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Resonance Design System

 

Over the past several years, the product team at Vox Media has worked hard to build the best in class tools to serve its editorial needs. Historically these tools were built on a bespoke basis and within individual teams. As the number of brands, users, and needs of the tools grew a system was needed to implement a more efficient method of creating new tools and features.

To solve these needs we built an internal design system, Resonance, that consists of a flexible pattern library, thorough documentation, and a solid UX foundation to help implement the system on existing tools and lay the groundwork for new ones.

do we really need another design system?

 
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There are a plentiful amount of thorough and flexible design systems out in the wild and before we started working on ours, we really had to ask ourselves if this was truly necessary. Could we borrow from an existing system or make do with components from one of our better tools? Was the effort of creating one from scratch worth it?

The short and long answer was yes.

  1. We weren’t just making a design system for one tool, we were making it for multiple. The set involved would also eventually be available to outside publishers as part of our Chorus Saas business. We needed a public identity that would be truly ours.

  2. While some of our tools were more developed than others, none carried a robust system that accounted for all the components and we unearthed during our audit. Other open source systems also carried the same issue.

  3. And finally, our toolset was projected to double over the next few years. To create dozens of new apps without a documented pattern library would be chaotic.

 

Where do we begin?

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In order to make a system for our tools, we had to understand the function an depth of our tools. We started by doing an audit of every existing tool within the company to better understand the needs they were serving as well as the structure of their components. We also interviewed several editorial staff members from various teams on their day to day workflow. In our findings we unearthed over 50+ internal tools and 40+ external tools.

In interviews we looked to uncover:

  • What are the most important problems to solve?

  • What does a successful system look like?

  • What are some blockers that might interfere with success?

the process of making a component

 
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Aside from visual identity and implementation, I found creating a component to be one of the most challenging parts. Each component had to be flexible enough to work across multiple applications while visually treading a thin line of not being super bespoke or generic. In order to tackle this I carefully designed each item in phases to allow for iterative changes along the way.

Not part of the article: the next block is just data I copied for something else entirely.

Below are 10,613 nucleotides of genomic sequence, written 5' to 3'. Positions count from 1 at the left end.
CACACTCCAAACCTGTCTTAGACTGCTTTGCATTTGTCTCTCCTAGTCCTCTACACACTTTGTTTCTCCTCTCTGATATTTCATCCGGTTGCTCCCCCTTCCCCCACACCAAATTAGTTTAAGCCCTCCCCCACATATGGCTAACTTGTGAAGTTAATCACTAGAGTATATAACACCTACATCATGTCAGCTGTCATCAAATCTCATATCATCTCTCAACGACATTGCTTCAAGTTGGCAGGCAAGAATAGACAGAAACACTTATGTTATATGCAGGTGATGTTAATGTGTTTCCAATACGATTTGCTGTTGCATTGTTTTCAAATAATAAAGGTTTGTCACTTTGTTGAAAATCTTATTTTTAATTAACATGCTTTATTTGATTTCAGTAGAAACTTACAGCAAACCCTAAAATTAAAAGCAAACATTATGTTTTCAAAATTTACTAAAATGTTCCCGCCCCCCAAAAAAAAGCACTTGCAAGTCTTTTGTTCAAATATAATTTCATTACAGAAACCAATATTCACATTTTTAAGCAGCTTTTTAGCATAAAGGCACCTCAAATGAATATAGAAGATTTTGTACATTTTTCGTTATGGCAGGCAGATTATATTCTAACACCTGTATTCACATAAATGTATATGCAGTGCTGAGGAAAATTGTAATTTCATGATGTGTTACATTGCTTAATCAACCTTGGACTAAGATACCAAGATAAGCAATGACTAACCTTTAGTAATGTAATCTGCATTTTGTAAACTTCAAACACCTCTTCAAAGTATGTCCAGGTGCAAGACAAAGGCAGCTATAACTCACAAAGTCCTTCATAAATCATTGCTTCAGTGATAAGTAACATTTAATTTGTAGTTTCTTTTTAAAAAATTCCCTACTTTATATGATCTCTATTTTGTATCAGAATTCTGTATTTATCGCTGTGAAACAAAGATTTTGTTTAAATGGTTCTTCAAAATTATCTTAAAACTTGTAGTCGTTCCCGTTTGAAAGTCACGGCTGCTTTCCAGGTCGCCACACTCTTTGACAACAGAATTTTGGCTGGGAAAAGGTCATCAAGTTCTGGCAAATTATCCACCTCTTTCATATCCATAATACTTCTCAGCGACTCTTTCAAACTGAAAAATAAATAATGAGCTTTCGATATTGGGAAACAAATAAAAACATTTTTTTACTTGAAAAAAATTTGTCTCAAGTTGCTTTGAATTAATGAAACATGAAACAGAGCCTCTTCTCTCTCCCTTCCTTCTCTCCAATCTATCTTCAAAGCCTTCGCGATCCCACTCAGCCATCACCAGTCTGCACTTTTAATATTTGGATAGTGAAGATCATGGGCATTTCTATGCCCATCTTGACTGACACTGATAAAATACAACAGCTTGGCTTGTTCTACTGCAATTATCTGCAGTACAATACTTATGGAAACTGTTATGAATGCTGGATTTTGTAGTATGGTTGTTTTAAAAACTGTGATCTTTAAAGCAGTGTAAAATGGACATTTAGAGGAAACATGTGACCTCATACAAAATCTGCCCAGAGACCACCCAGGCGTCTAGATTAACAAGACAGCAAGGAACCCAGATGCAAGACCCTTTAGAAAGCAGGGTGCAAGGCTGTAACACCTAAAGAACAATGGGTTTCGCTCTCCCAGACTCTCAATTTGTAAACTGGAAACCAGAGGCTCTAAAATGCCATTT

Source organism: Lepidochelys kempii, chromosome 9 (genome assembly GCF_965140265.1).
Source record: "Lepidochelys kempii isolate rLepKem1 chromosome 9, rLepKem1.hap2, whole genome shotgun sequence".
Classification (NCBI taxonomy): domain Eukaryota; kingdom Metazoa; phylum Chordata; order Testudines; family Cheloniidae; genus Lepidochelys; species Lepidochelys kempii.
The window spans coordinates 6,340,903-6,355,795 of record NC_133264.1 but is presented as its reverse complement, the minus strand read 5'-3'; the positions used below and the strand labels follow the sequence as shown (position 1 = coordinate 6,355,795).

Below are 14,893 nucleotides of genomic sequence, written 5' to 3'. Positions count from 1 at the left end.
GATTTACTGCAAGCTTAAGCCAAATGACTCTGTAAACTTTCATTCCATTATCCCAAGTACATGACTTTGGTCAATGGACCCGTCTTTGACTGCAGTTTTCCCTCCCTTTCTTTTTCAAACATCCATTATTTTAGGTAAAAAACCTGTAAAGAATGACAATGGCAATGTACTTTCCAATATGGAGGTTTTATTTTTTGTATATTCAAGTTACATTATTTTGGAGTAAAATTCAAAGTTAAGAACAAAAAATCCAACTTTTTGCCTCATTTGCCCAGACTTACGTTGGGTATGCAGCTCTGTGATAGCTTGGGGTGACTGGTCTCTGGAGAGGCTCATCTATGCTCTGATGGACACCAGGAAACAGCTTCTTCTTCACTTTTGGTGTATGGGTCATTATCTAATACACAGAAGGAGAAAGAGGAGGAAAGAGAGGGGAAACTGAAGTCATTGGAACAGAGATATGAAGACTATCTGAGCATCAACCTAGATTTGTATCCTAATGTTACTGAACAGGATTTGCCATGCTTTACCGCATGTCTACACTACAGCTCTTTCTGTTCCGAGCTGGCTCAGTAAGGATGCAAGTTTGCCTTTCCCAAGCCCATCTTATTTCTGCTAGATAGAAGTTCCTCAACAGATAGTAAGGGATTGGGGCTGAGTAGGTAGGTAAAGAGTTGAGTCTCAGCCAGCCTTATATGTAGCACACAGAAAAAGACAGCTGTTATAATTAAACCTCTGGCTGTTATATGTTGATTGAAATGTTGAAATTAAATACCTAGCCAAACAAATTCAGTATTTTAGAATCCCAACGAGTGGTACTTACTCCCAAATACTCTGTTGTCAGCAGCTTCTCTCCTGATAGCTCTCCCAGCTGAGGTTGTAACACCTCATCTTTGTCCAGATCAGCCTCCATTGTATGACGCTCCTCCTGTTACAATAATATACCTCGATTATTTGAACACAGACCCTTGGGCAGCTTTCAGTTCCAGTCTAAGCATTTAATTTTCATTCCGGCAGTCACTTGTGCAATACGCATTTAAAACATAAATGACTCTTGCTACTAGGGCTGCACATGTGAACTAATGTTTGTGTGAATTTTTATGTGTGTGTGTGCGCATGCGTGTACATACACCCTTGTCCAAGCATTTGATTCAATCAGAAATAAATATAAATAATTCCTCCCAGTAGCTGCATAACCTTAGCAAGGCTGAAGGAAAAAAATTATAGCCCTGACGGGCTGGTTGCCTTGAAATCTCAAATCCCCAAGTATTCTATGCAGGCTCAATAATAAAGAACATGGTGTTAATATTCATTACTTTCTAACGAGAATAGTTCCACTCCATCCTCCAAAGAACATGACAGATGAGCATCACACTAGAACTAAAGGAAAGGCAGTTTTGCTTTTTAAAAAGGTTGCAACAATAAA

A sample component cycle went as follows:

 
  1. Audit
audit1.png
3. Variations
2. Base Design
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4. Build
component.gif
5. Implementation / Testing
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6. Documentation
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Color and Type

 

Defining a visual identity was an important part of bringing life to the system. Given that most of our apps are text heavy we had to account for colors and type that wouldn’t compete with common user tasks. Fonts were tested live in staging browsers so they could be tested within the environment. Each visual style was also tested for accessibility and contrast.

 
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^ Living pattern library

^ Living pattern library

Documentation Site

 

All of the visual styles, UX practices, and components are documented on an internal site. Each page contains guidelines for designers and developers on usage, code, and a history log.

 
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Testing & Implementation

The first application to use Resonance was the Chorus Story editor. We integrated ourselves with the team temporarily so we could roll out the system as intended and test it thoroughly. We started iteratively with small steps such as swapping fonts and colors and then implemented each component one by one.

 
^ Before (left) &amp; After (right) Resonance application

^ Before (left) & After (right) Resonance application

editor.png
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was the system effective?

 

After the successful implementation of the system on two major Chorus applications and three that are currently in testing, I’d say yes. I don’t believe a system is ever done because like applications they should always be growing but it’s been built in a way that is adaptable. Designers are able to spend more time on user experience than nitpicking visual styles and developers have a building block of components that don’t need to be re-engineered each time.

To make this system evolve over time we are currently working on establishing a governance system where other product members can contribute changes. Creating an animation library is also on the roadmap as a delightful addition as well as continually strengthening design and engineering roles.